On the fourth day, I went to the Infectious Diseases Clinic. I felt awkward, I was an early appointment that day so I was sitting alone in a waiting room which was open to the hallway, whose only posters had “HIV” and some other STI on them. I felt very conspicuous.(handy hint: if you’re facing the posters, anyone else looking at them will only ever see the back of your head.)

They asked me how I was going on the starter pack and what symptoms I was having… I explained and they suggested switching Combivir for Truvada to lessen my symptoms. It helped. I didn’t feel tired or nauseous any more. They also explained what happens from here, being a 2 week appointment, 6 week appointment and blood test, and a 3 month appointment and blood test. They also told me that I was negative based on the sample they took in Emergency. I called the other guy and let him know my results. His came in a couple days later, all clear, he tells me. Again, I believed him, but had no good basis to, so I decided to continue with the PEP for the full course, to be safe…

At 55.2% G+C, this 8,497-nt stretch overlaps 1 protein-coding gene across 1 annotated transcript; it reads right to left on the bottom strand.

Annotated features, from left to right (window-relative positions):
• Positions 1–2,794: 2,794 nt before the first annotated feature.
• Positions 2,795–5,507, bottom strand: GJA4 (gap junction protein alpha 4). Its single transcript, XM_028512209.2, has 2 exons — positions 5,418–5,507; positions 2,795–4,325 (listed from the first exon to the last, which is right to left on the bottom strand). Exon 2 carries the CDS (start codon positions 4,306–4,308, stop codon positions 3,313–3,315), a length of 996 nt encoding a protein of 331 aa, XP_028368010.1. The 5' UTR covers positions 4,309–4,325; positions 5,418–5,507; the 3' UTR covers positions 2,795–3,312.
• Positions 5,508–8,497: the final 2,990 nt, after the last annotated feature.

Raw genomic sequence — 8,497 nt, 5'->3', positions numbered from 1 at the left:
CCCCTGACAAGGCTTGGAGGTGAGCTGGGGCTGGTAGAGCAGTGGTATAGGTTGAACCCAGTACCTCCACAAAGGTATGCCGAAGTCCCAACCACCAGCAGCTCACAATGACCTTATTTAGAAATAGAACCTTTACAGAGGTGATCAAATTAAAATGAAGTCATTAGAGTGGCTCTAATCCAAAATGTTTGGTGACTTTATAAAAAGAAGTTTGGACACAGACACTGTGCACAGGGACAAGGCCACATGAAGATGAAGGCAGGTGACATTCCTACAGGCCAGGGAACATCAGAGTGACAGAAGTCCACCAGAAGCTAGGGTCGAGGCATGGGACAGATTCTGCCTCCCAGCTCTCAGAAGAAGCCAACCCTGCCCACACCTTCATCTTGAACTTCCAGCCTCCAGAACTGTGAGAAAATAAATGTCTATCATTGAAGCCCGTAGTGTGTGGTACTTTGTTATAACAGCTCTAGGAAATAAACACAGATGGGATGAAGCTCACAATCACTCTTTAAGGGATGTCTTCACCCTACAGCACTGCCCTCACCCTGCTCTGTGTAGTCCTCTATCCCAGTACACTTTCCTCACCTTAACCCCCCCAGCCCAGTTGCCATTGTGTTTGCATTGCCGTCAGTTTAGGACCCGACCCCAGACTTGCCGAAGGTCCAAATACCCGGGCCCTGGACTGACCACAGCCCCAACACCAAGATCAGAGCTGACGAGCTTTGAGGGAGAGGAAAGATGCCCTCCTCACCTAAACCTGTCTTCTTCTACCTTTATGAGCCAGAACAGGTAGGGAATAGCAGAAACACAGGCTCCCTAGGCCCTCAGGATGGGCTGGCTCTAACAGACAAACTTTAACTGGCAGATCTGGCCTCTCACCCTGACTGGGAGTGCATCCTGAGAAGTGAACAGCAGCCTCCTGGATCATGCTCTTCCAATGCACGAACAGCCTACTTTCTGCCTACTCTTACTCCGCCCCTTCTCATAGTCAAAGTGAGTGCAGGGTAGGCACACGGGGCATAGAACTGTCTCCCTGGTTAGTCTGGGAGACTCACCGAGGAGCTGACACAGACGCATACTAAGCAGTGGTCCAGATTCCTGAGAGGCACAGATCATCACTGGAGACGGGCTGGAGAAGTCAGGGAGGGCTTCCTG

I have lousy timing. About a week into this whole thing, I was introduced to a boy. We hit it off majorly. About a week in, and after we’d had sex, I explained my situation. That conversation was hard and scary for me. This boy I really quite liked, I felt I hadn’t really done the right thing by, and I was scared that by telling him about it (and the fact that I hadn’t told him sooner) I might push him away. Fortunately for me, I was wrong! He was incredibly understanding, including about me failing to disclose my “unknown” status beforehand.

After the first fortnight of the Truvada/Kaletra, my body adjusted a bit and my nausea vanished, my other symptoms became a bit less problematic too. I went back to the clinic, felt a bit self-conscious in the waiting room again, and they asked me how the medication was going.